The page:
If you have a set of rules for your household, it’s incredibly important that you always follow through with the consequences if the rules are broken, no matter what the case may be. If one parent bends the rules just once, the other will forever be known as the “bad guy”. This will cause more problems in the long run for the child, as well as the adult relationship. You have to be consistent in your punishments, or your child will learn that they might be able to get away with something at certain times, and not others. Put your foot down, and make sure they know who’s boss!

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6. Picking unwinnable fights

We all have heard the saying “choose your battles.” With children, this is of utmost importance. You should never stoop to a child’s level when a point of argument arises. Putting up a defense against a childish argument will only entice them more. Simply explain that you will not fight about whatever it is they want to argue about. It’s that simple: they want to argue, and you won’t stand for it. If they won’t eat their dinner, that’s totally fine. Eventually, they will if they get hungry enough. If they won’t do their homework, that’s fine; but there’s no Wii U tonight. Again, emotionless responses work the best to avoid escalating an already tough situation.

7. Not holding them accountable

I know we want to protect our children, and we usually see them as perfect angels. However, that’s not always the case, of course. They will cause trouble at some point in their young lives. Make sure they understand the consequences of their actions. This goes along with being consistent, but it even goes a bit farther. Look at the situation objectively. Understand that, though they are your children, their actions affect others that don’t care about them as much as you do, and will not think twice about punishing them for negative actions. Be sure to make them understand this as well.

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8. Giving in to what they want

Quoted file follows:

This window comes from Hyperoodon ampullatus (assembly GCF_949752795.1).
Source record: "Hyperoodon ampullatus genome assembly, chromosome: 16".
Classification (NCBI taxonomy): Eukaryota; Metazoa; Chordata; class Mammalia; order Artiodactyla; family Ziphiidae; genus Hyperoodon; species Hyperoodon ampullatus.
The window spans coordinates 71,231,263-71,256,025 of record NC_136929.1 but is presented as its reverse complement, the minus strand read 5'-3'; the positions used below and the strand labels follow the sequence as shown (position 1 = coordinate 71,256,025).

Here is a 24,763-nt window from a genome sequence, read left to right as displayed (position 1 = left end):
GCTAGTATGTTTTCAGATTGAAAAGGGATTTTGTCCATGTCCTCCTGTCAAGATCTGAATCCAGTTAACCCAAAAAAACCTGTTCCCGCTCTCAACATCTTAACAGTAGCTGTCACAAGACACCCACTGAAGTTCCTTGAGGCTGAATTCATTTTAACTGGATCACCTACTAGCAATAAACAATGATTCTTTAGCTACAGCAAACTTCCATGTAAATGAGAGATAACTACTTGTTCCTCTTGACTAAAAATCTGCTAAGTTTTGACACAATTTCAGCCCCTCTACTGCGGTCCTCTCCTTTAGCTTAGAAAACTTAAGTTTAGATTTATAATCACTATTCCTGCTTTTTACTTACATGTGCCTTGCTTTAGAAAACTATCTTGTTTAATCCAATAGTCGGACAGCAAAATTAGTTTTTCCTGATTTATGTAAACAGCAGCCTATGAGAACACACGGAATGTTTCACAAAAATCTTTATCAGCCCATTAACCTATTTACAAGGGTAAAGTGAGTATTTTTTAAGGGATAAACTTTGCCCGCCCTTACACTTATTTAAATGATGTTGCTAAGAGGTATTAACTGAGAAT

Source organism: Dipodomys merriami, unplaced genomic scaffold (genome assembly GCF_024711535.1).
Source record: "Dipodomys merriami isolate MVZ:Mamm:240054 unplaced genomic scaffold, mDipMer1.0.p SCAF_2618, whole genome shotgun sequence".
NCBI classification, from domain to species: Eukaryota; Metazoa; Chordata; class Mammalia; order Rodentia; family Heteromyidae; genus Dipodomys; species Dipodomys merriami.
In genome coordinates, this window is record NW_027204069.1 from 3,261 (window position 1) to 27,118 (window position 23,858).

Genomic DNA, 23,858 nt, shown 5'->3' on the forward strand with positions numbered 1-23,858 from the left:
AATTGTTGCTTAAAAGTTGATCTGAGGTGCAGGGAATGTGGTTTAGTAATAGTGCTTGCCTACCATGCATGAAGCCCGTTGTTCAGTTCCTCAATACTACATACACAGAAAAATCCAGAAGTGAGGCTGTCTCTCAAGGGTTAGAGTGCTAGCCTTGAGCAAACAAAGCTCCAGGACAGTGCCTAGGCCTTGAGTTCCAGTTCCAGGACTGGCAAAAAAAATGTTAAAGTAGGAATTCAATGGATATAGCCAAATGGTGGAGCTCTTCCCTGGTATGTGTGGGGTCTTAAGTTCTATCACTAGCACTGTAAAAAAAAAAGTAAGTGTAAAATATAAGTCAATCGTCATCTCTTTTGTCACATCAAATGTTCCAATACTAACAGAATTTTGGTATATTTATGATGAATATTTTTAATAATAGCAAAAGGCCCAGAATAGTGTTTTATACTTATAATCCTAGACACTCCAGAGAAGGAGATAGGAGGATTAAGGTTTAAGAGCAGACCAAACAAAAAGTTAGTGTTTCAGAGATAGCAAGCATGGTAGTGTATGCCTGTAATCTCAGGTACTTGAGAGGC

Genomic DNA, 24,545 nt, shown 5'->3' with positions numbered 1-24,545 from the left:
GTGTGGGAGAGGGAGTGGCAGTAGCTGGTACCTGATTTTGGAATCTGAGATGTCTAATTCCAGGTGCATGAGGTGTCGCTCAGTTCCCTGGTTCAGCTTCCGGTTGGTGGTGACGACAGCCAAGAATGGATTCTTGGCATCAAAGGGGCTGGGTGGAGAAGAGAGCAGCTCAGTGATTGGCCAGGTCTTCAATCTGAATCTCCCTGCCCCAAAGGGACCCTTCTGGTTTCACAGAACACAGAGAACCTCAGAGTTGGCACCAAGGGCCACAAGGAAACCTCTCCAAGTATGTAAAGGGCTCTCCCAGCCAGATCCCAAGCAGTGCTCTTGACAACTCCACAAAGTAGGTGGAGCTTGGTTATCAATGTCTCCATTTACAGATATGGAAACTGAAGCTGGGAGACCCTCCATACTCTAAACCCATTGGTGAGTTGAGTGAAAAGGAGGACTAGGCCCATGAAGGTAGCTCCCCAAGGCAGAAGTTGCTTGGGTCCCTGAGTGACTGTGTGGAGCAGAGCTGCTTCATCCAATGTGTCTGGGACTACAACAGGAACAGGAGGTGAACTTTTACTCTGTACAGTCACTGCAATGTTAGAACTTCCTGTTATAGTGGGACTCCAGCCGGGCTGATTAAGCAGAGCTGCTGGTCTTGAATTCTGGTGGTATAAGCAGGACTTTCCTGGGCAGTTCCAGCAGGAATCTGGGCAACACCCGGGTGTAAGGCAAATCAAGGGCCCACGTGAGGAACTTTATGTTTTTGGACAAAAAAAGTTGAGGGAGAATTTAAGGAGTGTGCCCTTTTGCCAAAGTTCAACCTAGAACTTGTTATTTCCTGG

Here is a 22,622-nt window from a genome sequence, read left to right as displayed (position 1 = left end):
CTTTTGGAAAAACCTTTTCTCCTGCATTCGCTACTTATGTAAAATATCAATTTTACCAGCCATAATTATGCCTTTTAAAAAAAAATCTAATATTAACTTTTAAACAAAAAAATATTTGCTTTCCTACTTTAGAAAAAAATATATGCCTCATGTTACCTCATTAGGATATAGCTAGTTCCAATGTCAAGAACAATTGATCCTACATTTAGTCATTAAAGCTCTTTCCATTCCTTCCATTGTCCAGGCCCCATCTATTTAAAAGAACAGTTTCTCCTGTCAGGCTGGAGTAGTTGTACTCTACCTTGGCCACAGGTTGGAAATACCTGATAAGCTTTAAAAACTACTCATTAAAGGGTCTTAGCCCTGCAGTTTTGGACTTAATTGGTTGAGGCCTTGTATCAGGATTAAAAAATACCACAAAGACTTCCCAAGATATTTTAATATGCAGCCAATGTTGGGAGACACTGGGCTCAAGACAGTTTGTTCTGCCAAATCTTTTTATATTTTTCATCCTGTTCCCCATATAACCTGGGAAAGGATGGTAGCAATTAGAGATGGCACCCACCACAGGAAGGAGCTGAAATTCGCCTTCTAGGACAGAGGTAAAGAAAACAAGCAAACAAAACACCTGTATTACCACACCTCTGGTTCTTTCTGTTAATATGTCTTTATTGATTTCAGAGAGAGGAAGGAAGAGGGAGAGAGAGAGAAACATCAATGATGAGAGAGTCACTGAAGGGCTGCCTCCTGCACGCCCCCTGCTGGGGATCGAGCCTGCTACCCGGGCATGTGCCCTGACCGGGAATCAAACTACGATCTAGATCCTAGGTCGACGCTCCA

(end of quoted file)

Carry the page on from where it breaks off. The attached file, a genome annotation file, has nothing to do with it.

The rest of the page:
Again, going along with staying consistent, you must never give in to their demands. In fact, children should never demand anything from their parents. No matter how much they pester you, it’s essential to remain persistent that your first ruling will be your final ruling. If you give in at some point, they’ll simply learn what your breaking point is, and skip right to it whenever they want something. If you say “No”, mean it!

9. Rewarding them incorrectly

Okay, I’m all for letting kids have some ice cream as a reward once in a while, but they can’t learn that tangible rewards come with every accomplishment. Doing so only makes them work for the reward. Instead, help them focus on how much they grew while completing whatever task they were working on. The reward should be their improvement, and the pleasure that comes from a job well done. Like I said, though: there’s nothing wrong with a little pick-me-up here and there!

10. Staying out of their lives

As children grow into adolescents, they often just want to be left alone. Unfortunately, this will simply further the divide between parent and child. While it’s important to give them space, it’s also important to be there for them, even when they say they don’t want you to be. Showing unconditional love is the best way to ensure a strong relationship with your child as they grow into an adult. They might screw up once in a while, and you might be just as upset with them as they are with you. However, these are the times you need to be there the most for your child, to ensure they grow up knowing they’ll always have your love and support.